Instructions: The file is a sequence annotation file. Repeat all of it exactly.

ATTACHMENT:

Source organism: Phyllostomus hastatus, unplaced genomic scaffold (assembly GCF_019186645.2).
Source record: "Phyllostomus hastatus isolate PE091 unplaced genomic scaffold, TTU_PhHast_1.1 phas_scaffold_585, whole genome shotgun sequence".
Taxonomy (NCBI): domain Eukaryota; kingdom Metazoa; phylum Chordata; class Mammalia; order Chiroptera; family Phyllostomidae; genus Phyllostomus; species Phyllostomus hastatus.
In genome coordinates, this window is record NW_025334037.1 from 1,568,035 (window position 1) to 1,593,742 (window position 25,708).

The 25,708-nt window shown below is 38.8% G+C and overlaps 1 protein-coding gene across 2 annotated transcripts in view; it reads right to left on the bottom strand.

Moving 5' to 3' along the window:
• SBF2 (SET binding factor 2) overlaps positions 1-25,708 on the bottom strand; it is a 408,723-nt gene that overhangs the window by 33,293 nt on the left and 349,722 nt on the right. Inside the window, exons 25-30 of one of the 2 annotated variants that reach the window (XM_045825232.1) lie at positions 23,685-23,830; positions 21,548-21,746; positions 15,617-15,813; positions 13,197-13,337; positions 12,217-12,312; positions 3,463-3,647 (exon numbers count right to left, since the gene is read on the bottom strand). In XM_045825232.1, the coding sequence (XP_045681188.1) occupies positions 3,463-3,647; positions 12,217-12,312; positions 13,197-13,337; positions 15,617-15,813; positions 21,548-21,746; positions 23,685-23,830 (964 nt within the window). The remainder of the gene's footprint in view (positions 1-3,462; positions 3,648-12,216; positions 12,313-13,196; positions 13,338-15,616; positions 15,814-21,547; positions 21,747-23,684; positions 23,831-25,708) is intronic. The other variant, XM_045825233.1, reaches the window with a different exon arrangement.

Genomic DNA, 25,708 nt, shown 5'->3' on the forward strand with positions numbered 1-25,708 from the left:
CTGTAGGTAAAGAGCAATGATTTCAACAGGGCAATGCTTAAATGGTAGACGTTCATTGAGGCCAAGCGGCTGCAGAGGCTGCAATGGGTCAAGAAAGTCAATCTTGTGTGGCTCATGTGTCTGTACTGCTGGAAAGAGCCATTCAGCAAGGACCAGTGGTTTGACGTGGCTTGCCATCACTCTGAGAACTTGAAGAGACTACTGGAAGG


Source organism: Phyllostomus hastatus, unplaced genomic scaffold (assembly GCF_019186645.2).
Source record: "Phyllostomus hastatus isolate PE091 unplaced genomic scaffold, TTU_PhHast_1.1 phas_scaffold_585, whole genome shotgun sequence".
Taxonomy (NCBI): domain Eukaryota; kingdom Metazoa; phylum Chordata; class Mammalia; order Chiroptera; family Phyllostomidae; genus Phyllostomus; species Phyllostomus hastatus.
In genome coordinates, this window is record NW_025334037.1 from 1,568,035 (window position 1) to 1,593,742 (window position 25,708).

The 25,708-nt window shown below is 38.8% G+C and overlaps 1 protein-coding gene across 2 annotated transcripts in view; it reads right to left on the bottom strand.

Moving 5' to 3' along the window:
• SBF2 (SET binding factor 2) overlaps positions 1-25,708 on the bottom strand; it is a 408,723-nt gene that overhangs the window by 33,293 nt on the left and 349,722 nt on the right. Inside the window, exons 25-30 of one of the 2 annotated variants that reach the window (XM_045825232.1) lie at positions 23,685-23,830; positions 21,548-21,746; positions 15,617-15,813; positions 13,197-13,337; positions 12,217-12,312; positions 3,463-3,647 (exon numbers count right to left, since the gene is read on the bottom strand). In XM_045825232.1, the coding sequence (XP_045681188.1) occupies positions 3,463-3,647; positions 12,217-12,312; positions 13,197-13,337; positions 15,617-15,813; positions 21,548-21,746; positions 23,685-23,830 (964 nt within the window). The remainder of the gene's footprint in view (positions 1-3,462; positions 3,648-12,216; positions 12,313-13,196; positions 13,338-15,616; positions 15,814-21,547; positions 21,747-23,684; positions 23,831-25,708) is intronic. The other variant, XM_045825233.1, reaches the window with a different exon arrangement.

Genomic DNA, 25,708 nt, shown 5'->3' on the forward strand with positions numbered 1-25,708 from the left:
CTGTAGGTAAAGAGCAATGATTTCAACAGGGCAATGCTTAAATGGTAGACGTTCATTGAGGCCAAGCGGCTGCAGAGGCTGCAATGGGTCAAGAAAGTCAATCTTGTGTGGCTCATGTGTCTGTACTGCTGGAAAGAGCCATTCAGCAAGGACCAGTGGTTTGACGTGGCTTGCCATCACTCTGAGAACTTGAAGAGACTACTGGAAGG